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From the archive: Though older, Jones still moves audience

Posted 5:07pm on Friday, Apr. 26, 2013

George Jones was a fixture on DFW stages -- the Possum's final performance here was Oct. 5 at the Arlington Music Hall -- and his death today, at age 81, marked the passing of one of country's music true legends. Music critic Preston Jones wrote the Star-Telegram's final concert review of Jones, in June 2010 when the superstar performed at Bass Hall. Here is that review, from the archives.

It's sobering to see a legend brought low by advancing age.

For 75 minutes Thursday night at Bass Hall, country icon George Jones wrestled valiantly with his still-bristling voice. The 78-year-old singer was dealing not only with damage he did to his body during his hell-raising days, but also with a mundane malady: garden-variety sniffles, brought on by allergies.

Jones was visibly irritated and paused frequently to blow his nose. Still, he displayed glimmers of soul, flashes of The Possum connecting with staples like He Stopped Loving Her Today, Walk Through This World With Me and I Always Get Lucky With You. That inimitable voice, rich with heartache, could not be silenced easily. Indeed, much of the evening felt like outright defiance of nature - the spirit is willing, and the flesh isn't given a chance to be weak.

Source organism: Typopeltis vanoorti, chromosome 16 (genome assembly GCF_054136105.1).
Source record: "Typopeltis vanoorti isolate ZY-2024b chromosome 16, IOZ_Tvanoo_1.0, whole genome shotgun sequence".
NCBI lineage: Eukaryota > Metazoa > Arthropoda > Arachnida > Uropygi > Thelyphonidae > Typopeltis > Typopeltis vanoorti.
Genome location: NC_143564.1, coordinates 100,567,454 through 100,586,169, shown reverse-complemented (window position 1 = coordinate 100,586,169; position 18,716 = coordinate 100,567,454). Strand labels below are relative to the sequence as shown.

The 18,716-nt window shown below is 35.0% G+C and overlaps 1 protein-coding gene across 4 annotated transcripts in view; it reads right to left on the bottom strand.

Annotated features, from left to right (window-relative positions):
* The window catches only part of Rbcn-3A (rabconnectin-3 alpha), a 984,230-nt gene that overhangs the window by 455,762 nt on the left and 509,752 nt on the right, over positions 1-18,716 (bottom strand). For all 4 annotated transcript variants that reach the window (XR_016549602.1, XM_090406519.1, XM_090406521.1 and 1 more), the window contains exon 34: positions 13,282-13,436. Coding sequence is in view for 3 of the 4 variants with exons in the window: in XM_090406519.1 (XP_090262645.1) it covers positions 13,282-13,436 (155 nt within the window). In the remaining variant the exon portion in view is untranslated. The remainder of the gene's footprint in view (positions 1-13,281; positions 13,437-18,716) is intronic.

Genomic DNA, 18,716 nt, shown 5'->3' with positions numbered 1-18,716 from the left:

Backed by the seven-piece Jones Boys, he breezed through his catalog, much to the delight of the 1,300-strong audience, who hollered frequently and greeted the East Texas native with a standing ovation.

It immediately gave the night something of an elegiac cast, a mood intensified by video clips that played above Jones. The startling, black-and-white images of a young, strapping, wild-eyed Jones contrasted sharply with the silver-haired senior citizen on stage. A montage of beloved, now departed friends - Johnny Cash, Hank Williams, Elvis Presley, Conway Twitty - displayed during the poignant Who's Gonna Fill Their Shoes only deepened the melancholy.

Jones articulated perhaps the most obvious loss: Nashville's fixation on sexy young things who invest more in wardrobe than learning the craft. "They've quit playin' them good ol' drinkin' and cheatin' songs," he observed, before dismissing the "hot young country" music of today.

He's not wrong, but the torch has not gone out completely. It's been passed to singer-songwriters like Jamey Johnson and Hayes Carll, who still plumb life's murkiest depths, pasting pain into lyrics and melodies.

While they excel at doing so, they cannot touch Jones' brilliance. He is a man who blurred the line between life and art, only too glad to pay whatever it cost.

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